Tammy Eisenreich and Brooke Olsen met each other because they each had four-year-old sons at the same preschool for autistic children. Brooke’s son was nonverbal and learned to communicate through an iPad, while Tammy’s son was verbal and used interactive technology for learning to read, daily living skills and help with transitions. They had seen such dramatic improvements that they wanted other autistic children to have access, and so, in 2011, they founded the iTaalk Autism Foundation.
iTaalk (Interactive Technology Assisting Autistic Little Kids) started out providing tablets to families around the country. The families receiving the device had barriers to using them effectively.
“We learned very quickly that if the family can’t afford an iPad, you’re probably not going to be able to afford the educational apps that are going to make it a true communication device or educational tool.”
Besides the cost of apps, families experienced difficulties in knowing how to use the technology for specific needs of their child. The organization realized that they would need to provide apps and education along with the device.
Since 2011, iTaalk has educated over 3,000 families, service providers, and caretakers on the beneficial uses of interactive technology for children with autism and other disabilities.
Benefits from Interactive Technology
- Assisted communication
- Improvements in math and reading
- Social and emotional control
- Individualized options: the child chooses pictures and rewards
- Consistency: Tammy explains, “An app is great because I would get kind of frustrated after the 10th time of repeating the same thing over and over. Even our nonverbal kids, they hear the frustration in your tone. The app doesn’t do that to them.”
iTaalk is the giving program for the two major companies providing communication assistance apps nationwide. iTaalk volunteers verify the need for the app and send them a code to obtain the app at no cost.
In addition, iTaalk has partnered with other nonprofits to deliver the technology and education in areas that don’t have easy access to services. They went to Aspen, CO to provide 70 devices and training for 150 people. The organization has provided similar programs in Florida, Boston, and Charleston.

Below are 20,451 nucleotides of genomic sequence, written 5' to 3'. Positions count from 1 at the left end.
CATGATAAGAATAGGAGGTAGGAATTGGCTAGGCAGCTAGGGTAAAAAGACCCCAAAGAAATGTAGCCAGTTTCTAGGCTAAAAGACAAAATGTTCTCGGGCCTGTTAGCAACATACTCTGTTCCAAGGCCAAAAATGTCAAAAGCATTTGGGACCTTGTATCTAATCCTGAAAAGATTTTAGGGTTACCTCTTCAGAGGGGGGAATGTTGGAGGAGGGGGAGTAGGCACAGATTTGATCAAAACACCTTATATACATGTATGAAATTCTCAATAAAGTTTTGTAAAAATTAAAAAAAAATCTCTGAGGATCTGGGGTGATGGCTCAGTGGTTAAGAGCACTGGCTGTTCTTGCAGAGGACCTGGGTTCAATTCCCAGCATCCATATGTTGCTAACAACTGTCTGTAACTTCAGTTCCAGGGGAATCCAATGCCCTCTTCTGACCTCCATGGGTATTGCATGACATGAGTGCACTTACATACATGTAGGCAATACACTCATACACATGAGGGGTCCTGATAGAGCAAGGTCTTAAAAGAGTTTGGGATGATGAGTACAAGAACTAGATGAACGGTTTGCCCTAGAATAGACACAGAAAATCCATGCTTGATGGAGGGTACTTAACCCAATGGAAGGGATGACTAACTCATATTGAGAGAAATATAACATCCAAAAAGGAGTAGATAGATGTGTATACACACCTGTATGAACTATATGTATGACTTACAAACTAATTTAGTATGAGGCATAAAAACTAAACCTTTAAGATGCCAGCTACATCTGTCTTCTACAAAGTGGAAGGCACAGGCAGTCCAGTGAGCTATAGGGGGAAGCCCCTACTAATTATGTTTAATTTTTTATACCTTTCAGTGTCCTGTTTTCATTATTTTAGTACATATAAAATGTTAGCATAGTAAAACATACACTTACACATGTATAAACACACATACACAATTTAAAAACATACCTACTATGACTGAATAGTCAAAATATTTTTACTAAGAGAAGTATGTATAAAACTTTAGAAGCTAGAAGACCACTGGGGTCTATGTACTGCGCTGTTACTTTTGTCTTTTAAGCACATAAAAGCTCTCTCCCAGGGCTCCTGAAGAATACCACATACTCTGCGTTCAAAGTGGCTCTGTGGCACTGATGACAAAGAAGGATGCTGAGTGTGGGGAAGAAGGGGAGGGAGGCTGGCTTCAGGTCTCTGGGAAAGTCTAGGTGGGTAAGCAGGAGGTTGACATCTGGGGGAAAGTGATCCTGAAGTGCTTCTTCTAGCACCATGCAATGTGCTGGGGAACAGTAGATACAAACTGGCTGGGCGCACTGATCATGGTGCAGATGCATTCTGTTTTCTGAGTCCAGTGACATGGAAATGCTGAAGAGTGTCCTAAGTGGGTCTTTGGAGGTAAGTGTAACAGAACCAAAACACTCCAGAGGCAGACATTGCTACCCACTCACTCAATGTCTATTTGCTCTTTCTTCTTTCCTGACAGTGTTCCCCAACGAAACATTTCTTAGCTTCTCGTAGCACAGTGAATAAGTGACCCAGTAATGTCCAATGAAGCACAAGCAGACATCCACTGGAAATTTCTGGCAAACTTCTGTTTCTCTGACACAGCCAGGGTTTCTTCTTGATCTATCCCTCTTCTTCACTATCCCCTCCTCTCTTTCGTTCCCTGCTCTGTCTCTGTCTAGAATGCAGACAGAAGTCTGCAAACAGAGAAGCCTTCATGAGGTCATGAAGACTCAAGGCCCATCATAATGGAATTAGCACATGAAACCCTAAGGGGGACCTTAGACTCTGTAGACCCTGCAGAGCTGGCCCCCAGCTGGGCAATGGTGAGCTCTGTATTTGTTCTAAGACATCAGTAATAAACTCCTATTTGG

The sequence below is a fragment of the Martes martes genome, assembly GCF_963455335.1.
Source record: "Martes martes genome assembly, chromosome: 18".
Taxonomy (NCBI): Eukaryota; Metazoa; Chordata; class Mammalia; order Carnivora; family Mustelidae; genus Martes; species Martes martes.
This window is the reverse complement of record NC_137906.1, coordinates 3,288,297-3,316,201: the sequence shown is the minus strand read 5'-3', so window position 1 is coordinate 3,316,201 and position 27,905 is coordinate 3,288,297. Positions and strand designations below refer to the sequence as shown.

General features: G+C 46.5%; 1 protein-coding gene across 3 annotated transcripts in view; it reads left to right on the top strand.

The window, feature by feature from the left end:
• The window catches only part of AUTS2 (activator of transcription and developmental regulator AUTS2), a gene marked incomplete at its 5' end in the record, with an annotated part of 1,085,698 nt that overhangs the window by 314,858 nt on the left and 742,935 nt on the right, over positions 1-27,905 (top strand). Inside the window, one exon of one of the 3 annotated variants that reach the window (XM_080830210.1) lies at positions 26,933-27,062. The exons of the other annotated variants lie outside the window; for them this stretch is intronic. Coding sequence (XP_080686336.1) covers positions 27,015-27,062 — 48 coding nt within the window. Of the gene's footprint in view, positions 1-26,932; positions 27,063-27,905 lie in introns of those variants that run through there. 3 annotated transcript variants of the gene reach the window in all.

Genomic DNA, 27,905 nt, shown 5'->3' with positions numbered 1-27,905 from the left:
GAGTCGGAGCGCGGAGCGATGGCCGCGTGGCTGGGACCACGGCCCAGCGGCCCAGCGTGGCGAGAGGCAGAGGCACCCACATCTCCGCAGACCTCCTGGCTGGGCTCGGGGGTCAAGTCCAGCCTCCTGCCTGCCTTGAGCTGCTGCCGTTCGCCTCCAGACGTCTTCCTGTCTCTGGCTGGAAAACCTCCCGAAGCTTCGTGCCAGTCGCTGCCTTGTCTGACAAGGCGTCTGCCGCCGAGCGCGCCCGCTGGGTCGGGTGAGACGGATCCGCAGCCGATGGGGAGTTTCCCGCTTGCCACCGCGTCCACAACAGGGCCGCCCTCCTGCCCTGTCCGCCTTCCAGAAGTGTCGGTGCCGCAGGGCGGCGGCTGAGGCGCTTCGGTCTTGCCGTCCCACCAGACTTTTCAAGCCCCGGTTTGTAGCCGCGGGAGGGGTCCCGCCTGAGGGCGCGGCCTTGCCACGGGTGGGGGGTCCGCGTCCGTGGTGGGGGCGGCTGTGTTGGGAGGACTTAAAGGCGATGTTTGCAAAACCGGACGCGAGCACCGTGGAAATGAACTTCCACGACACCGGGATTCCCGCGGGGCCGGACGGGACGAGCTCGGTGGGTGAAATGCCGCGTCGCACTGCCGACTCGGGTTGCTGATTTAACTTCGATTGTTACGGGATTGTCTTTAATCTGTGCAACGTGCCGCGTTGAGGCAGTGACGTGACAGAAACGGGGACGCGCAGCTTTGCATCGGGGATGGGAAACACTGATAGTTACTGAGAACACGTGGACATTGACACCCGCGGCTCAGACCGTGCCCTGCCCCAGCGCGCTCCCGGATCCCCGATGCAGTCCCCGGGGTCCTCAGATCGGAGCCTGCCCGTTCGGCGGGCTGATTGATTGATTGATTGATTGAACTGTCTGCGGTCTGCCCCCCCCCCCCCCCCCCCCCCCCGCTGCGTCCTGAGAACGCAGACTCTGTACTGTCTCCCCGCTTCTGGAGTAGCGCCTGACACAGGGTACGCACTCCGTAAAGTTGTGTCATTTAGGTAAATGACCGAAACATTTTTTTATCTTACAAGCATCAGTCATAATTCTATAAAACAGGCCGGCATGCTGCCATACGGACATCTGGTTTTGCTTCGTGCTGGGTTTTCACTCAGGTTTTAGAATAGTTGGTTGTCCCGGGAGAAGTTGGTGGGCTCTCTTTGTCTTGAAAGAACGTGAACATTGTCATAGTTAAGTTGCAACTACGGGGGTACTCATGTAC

Tammy emphasizes that “we want to help locally. We’ll help in Aspen and other places when funding comes in to do so, but this [Toledo] is our home.”
Two giving cycles for devices are held in April and October, along with a full day training on iPad set-up and on the built-in accessibility features. iTaalk also has a program that provides tech carts with many assisted technology devices that can be loaned out to organizations and schools.
The foundation is funded through grants, donations, and an annual fundraiser. The Fox Family Ride for Autism, a motorcycle ride, is held in Rockford, Ohio in September.
The organization is completely volunteer-based; all funds go directly to purchasing devices and apps. The foundation is run by a six-person board that includes a speech pathologist and assisted technology professional.
How to Qualify for Assistance
Families only need an autism diagnosis to receive the device. Because each child’s need for technological support is unique to them, getting an app requires a letter from a professional such as a speech pathologist.
Only one tablet is given per person. When children need additional, updated devices, iTaalk points them to other resources. Some have been able to get a device and related technology covered by medical insurance. Go to itaalk.org for applications for technology, to donate, or to access additional resources.